Candidates thinking of running for elected office this year can make it official during next week's filing period, which begins Monday and continues through Friday .
Dozens of offices are up for grabs. Twenty-four seats will be on the ballot in Benton County, 19 in Franklin County.
The most high-profile local race will be in the 4th Congressional District, where longtime U.S. Rep. Doc Hastings, R-Pasco, is retiring. Thirteen candidates have officially or unofficially expressed interest in running.
Eight have filed with the Federal Election Commission to raise money. The lone Democrat is Estakio Beltran of Yakima, a former staffer for Sen. Maria Cantwell. The Republicans are George Cicotte, a Kennewick attorney; Clint Didier, an Eltopia farmer and former professional football player; Kevin Midbust of Richland, who considers himself an "opt-out" candidate; state Sen. Jana Holmquist Newbry of Moses Lake; former state Department of Agriculture Director Dan Newhouse, a Sunnyside farmer; Franklin County Commissioner Brad Peck of Pasco; and Gavin Seim, an Ephrata artist and filmmaker.
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Democrats saying they will run are Gary Downing of Kennewick, a maintenance worker with the Richland School District; and Tony Sandoval of Yakima, who owns an inflatable attractions business. Republicans are Jamie Wheeler, a Kennewick caregiver; and Gordon Allen Pross, a Kittitas County organic farmer. Independent Josh Ramirez of Pasco, a control specialist at Hanford, has also said he is running.
The only statewide races contested are on the state Supreme Court, where Justices Mary Fairhurst, Charles W. Johnson and Debra L. Stephens are at the end of their terms. Justice Mary Yu, who was appointed last week to replace retiring Justice James Johnson, will be running for election in order to serve the rest of Johnson's term, which expires January 2017.
But several state legislative positions will be on the ballot, including the 8th Legislative District seat of Sen. Sharon Brown, R-Kennewick, who is seeking her first full term after finishing the last two years of the term of Jerome Delvin, who left for the Benton County commission. The terms of 8th District Reps. Brad Klippert, R-Kennewick, and Larry Haler, R-Richland, are also expiring. The district serves Kennewick, Richland and West Richland.
The 16th District seats of state Reps. Maureen Walsh, R-Walla Walla, and Terry Nealey, R-Dayton, will be on the ballot in parts of Benton and Franklin counties, as well as in Columbia and Walla Walla counties. People interested in filing for those positions should apply with the state since they span multiple counties.
Benton County Commissioner Shon Small is running for re-election. Tim Dalton, who ran unsuccessfully against Small in 2010, has already said he will run again for the seat.
Franklin County Commissioner Rick Miller is the only member of his board who is up for re-election this year. He is running again, but hasn't heard if anyone will challenge him, he said.
Benton County Sheriff Steve Keane and Franklin Sheriff Richard Lathim are up for re-election. Lathim has announced he is running for re-election, and is being challenged by Pasco Police Capt. Jim Raymond.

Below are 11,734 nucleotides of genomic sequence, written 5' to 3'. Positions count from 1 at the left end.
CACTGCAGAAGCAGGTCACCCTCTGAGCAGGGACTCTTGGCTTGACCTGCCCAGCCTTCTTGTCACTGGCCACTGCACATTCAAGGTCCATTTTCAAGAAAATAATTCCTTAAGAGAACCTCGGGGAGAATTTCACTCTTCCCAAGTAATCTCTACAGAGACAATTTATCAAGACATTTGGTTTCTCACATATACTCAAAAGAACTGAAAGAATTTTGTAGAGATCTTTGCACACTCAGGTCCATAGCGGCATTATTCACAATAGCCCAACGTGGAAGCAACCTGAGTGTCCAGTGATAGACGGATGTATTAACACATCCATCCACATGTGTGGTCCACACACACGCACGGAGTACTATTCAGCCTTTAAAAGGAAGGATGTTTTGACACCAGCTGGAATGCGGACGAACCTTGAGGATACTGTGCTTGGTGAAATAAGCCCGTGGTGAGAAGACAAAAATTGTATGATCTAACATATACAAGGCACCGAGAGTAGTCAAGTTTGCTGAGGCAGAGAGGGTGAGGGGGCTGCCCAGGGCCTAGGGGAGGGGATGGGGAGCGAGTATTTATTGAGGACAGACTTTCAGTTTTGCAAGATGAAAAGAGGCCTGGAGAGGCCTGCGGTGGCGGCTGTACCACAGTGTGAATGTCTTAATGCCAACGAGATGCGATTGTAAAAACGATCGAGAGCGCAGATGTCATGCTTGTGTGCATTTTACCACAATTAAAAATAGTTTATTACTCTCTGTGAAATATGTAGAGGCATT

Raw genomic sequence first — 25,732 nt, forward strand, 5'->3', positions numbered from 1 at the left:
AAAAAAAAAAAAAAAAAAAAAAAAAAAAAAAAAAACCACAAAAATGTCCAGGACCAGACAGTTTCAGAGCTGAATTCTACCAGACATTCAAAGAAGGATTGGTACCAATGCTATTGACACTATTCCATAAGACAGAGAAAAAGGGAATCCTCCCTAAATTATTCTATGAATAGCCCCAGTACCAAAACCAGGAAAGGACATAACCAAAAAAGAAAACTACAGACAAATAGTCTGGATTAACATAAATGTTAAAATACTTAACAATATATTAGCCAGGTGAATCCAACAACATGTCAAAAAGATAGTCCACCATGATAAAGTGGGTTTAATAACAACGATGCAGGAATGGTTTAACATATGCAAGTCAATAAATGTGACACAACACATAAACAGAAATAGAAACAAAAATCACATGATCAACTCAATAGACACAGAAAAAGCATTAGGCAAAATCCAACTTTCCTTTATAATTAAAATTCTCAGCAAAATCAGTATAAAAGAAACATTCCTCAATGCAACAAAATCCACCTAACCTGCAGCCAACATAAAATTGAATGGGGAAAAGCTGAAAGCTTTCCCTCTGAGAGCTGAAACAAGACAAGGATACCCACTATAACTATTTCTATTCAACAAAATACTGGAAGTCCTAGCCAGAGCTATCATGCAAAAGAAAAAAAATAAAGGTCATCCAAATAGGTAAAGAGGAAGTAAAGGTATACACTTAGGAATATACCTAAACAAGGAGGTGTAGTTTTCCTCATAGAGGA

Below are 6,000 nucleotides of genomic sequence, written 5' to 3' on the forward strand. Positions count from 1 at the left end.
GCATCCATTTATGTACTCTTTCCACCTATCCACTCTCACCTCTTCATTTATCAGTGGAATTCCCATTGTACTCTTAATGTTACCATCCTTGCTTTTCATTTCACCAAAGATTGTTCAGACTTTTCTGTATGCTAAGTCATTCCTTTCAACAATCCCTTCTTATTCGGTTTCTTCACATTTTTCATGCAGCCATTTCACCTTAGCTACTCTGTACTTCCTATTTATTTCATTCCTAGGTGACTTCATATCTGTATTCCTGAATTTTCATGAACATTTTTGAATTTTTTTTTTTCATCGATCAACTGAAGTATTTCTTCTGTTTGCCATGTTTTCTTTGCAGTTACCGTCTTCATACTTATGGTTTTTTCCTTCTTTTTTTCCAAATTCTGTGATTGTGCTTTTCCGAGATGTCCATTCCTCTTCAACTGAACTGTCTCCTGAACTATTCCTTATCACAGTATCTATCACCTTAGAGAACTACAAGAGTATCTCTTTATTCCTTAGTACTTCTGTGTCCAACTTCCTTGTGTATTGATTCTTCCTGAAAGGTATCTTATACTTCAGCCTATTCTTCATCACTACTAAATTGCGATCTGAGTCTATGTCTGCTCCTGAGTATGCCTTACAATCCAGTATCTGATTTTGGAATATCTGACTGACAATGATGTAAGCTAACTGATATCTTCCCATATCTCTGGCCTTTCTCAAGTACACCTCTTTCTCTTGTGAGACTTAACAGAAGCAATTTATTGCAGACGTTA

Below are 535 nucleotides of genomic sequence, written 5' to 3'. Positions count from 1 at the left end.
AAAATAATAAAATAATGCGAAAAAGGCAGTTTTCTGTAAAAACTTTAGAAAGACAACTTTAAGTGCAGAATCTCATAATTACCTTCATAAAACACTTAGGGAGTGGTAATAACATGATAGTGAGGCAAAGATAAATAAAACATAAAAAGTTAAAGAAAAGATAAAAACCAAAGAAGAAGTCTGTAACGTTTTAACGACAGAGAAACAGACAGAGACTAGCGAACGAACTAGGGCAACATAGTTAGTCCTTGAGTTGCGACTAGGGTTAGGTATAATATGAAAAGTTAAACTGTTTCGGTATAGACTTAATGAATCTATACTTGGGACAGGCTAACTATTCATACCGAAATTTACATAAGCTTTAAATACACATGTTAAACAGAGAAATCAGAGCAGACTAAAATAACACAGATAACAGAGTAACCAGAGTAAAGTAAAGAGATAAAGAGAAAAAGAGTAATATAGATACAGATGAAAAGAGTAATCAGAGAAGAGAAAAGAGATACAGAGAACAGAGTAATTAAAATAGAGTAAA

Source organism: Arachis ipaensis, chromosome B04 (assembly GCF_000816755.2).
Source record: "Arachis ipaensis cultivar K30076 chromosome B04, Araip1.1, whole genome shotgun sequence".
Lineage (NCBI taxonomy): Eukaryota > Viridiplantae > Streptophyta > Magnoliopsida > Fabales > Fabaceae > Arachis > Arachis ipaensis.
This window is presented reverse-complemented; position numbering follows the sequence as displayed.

Benton County Assessor Barbara Wagner has announced she will not run again. One candidate, Mary Phillips, the county's geographic information systems manager, has said she will run to replace her.
Others whose terms are up in Benton County are Auditor Brenda Chilton, Clerk Josie Delvin, Coroner John Hansens, Prosecutor Andy Miller, Treasurer Duane Davidson and District Court judges Terry M. Tanner, Bob Ingvalson, Dan Kathren, Joe Burrowes and Katy Butler.
In Franklin County, Assessor Steve Marks, Auditor Matt Beaton, Clerk Mike Killian, Coroner Dan Blasdel, District Court Judge Jerry Roach, Prosecutor Shawn Sant and Treasurer Josie Koelzer are facing re-election. Killian has announced he plans to run again.
The Benton and Franklin public utility districts will each have one seat on the ballot. Benton PUD Commissioner Jeff Hall is up for re-election, as is Franklin PUD Commissioner Bill Gordon.
Candidates will have to compete in the Aug. 5 primary if more than two contestants enter a race. The top two vote-getters, regardless of party, move on to the Nov. 4 general election.
In Benton County, in-person filing is handled Monday through Friday from 8 a.m. to 5 p.m. at three auditor's offices locations: 5600 W. Canal Drive in Kennewick; 101 Wellsian Way, Ste. E, in Richland; and 620 Market St. in Prosser.
Candidates in Franklin County may file in person with the county auditor's office starting at 8:30 a.m. Monday and concluding at 5 p.m. Friday. In-person filing takes place at the Franklin County Courthouse, 1016 N. Fourth Ave. in Pasco.
Candidates may file online from 9 a.m. Monday through 4 p.m. Friday. Links to the state Secretary of State's website will be posted on the county auditors' websites at www.bentonelections.com or www.co.franklin.wa.us/auditor.
Mail filings must be received by 5 p.m. Friday.
Each of the offices on the ballot this year will require a filing fee of 1 percent of the position's annual salary. The fees range from $216 for Benton PUD commissioner to $1,740 for U.S. representative. Candidates who cannot afford the fee can submit a petition, with each signature collected equal to $1 of the filing fee.
-- Geoff Folsom: 509-582-1543; email@example.com; Twitter: @GeoffFolsom